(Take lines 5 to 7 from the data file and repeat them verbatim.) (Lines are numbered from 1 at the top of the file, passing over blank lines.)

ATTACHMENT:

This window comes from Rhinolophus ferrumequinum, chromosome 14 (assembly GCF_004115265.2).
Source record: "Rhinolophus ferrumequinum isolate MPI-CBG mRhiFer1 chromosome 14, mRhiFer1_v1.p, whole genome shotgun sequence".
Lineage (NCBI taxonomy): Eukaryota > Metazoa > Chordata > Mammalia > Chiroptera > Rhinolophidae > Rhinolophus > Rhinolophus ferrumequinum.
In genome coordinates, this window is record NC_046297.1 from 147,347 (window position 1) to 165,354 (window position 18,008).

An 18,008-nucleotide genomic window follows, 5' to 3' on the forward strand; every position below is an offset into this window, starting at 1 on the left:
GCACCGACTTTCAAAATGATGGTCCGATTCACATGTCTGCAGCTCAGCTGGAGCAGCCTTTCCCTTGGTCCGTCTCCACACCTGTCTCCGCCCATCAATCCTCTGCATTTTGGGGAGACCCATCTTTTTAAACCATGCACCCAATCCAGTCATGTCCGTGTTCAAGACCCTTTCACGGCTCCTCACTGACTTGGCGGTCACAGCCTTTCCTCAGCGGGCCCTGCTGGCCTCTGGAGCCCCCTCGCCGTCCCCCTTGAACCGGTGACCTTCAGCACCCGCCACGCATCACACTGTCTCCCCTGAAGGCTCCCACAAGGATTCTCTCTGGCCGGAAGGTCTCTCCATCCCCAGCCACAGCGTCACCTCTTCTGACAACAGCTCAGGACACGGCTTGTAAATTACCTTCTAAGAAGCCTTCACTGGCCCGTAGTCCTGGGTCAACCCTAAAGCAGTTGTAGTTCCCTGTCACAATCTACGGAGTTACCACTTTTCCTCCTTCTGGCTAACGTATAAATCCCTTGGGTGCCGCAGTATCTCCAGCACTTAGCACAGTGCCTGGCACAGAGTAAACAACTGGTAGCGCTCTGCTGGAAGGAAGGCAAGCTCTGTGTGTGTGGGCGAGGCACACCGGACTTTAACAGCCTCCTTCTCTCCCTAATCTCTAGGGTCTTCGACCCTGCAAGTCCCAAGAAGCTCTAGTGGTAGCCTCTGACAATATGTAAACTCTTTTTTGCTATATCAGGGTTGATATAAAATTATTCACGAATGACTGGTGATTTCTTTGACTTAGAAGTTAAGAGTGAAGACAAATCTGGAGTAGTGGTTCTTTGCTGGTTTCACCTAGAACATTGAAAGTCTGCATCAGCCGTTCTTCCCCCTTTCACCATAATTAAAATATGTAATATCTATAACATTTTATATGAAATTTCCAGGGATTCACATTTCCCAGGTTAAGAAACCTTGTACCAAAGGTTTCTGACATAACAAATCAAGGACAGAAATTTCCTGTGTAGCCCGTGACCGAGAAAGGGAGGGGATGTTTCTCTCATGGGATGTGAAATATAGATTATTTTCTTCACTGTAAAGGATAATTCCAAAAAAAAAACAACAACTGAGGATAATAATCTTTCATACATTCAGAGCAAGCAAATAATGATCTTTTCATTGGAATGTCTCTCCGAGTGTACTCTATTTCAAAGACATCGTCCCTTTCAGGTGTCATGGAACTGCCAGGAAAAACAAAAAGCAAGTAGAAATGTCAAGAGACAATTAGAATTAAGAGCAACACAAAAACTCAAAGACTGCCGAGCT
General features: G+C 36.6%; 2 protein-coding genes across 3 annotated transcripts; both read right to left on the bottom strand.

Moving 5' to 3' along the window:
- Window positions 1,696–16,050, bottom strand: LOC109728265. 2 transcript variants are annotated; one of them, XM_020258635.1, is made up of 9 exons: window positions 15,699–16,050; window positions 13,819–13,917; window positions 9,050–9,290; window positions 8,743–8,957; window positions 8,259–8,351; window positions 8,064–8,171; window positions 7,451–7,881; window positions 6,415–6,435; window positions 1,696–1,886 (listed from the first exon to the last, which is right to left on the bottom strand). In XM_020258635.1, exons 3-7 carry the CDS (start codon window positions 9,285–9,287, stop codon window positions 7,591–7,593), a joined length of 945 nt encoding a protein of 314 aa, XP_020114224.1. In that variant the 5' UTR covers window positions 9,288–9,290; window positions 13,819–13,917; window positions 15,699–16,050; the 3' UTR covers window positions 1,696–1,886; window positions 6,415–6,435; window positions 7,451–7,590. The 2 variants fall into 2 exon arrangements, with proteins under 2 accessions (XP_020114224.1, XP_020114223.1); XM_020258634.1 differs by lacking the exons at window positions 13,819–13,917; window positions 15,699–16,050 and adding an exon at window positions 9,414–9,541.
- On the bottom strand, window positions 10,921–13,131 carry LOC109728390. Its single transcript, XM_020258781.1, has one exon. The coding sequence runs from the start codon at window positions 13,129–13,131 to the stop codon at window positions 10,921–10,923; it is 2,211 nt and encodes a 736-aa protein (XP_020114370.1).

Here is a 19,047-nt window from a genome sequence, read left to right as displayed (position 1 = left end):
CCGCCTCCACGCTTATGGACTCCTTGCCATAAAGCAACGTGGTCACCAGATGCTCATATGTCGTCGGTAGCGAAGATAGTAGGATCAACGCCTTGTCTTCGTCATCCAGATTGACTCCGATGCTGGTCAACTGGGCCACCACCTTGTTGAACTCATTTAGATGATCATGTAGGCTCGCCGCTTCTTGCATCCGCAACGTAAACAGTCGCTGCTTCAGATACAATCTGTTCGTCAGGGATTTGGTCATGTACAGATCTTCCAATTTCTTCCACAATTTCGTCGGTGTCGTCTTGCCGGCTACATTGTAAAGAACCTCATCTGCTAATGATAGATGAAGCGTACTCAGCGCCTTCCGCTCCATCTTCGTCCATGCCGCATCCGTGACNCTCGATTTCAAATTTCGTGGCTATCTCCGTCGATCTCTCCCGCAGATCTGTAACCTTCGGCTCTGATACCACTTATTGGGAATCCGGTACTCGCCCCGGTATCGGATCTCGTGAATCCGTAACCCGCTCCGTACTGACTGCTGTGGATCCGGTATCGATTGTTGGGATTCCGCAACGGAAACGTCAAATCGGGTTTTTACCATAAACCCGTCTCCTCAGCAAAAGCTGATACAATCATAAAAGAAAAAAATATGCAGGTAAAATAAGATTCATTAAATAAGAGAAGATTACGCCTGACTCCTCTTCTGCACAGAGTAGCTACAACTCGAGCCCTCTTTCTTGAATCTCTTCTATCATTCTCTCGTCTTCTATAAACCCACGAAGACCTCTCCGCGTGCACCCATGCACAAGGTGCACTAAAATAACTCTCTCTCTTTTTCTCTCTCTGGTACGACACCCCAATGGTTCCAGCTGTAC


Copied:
An 18,008-nucleotide genomic window follows, 5' to 3' on the forward strand; every position below is an offset into this window, starting at 1 on the left:
GCACCGACTTTCAAAATGATGGTCCGATTCACATGTCTGCAGCTCAGCTGGAGCAGCCTTTCCCTTGGTCCGTCTCCACACCTGTCTCCGCCCATCAATCCTCTGCATTTTGGGGAGACCCATCTTTTTAAACCATGCACCCAATCCAGTCATGTCCGTGTTCAAGACCCTTTCACGGCTCCTCACTGACTTGGCGGTCACAGCCTTTCCTCAGCGGGCCCTGCTGGCCTCTGGAGCCCCCTCGCCGTCCCCCTTGAACCGGTGACCTTCAGCACCCGCCACGCATCACACTGTCTCCCCTGAAGGCTCCCACAAGGATTCTCTCTGGCCGGAAGGTCTCTCCATCCCCAGCCACAGCGTCACCTCTTCTGACAACAGCTCAGGACACGGCTTGTAAATTACCTTCTAAGAAGCCTTCACTGGCCCGTAGTCCTGGGTCAACCCTAAAGCAGTTGTAGTTCCCTGTCACAATCTACGGAGTTACCACTTTTCCTCCTTCTGGCTAACGTATAAATCCCTTGGGTGCCGCAGTATCTCCAGCACTTAGCACAGTGCCTGGCACAGAGTAAACAACTGGTAGCGCTCTGCTGGAAGGAAGGCAAGCTCTGTGTGTGTGGGCGAGGCACACCGGACTTTAACAGCCTCCTTCTCTCCCTAATCTCTAGGGTCTTCGACCCTGCAAGTCCCAAGAAGCTCTAGTGGTAGCCTCTGACAATATGTAAACTCTTTTTTGCTATATCAGGGTTGATATAAAATTATTCACGAATGACTGGTGATTTCTTTGACTTAGAAGTTAAGAGTGAAGACAAATCTGGAGTAGTGGTTCTTTGCTGGTTTCACCTAGAACATTGAAAGTCTGCATCAGCCGTTCTTCCCCCTTTCACCATAATTAAAATATGTAATATCTATAACATTTTATATGAAATTTCCAGGGATTCACATTTCCCAGGTTAAGAAACCTTGTACCAAAGGTTTCTGACATAACAAATCAAGGACAGAAATTTCCTGTGTAGCCCGTGACCGAGAAAGGGAGGGGATGTTTCTCTCATGGGATGTGAAATATAGATTATTTTCTTCACTGTAAAGGATAATTCCAAAAAAAAAACAACAACTGAGGATAATAATCTTTCATACATTCAGAGCAAGCAAATAATGATCTTTTCATTGGAATGTCTCTCCGAGTGTACTCTATTTCAAAGACATCGTCCCTTTCAGGTGTCATGGAACTGCCAGGAAAAACAAAAAGCAAGTAGAAATGTCAAGAGACAATTAGAATTAAGAGCAACACAAAAACTCAAAGACTGCCGAGCT
General features: G+C 36.6%; 2 protein-coding genes across 3 annotated transcripts; both read right to left on the bottom strand.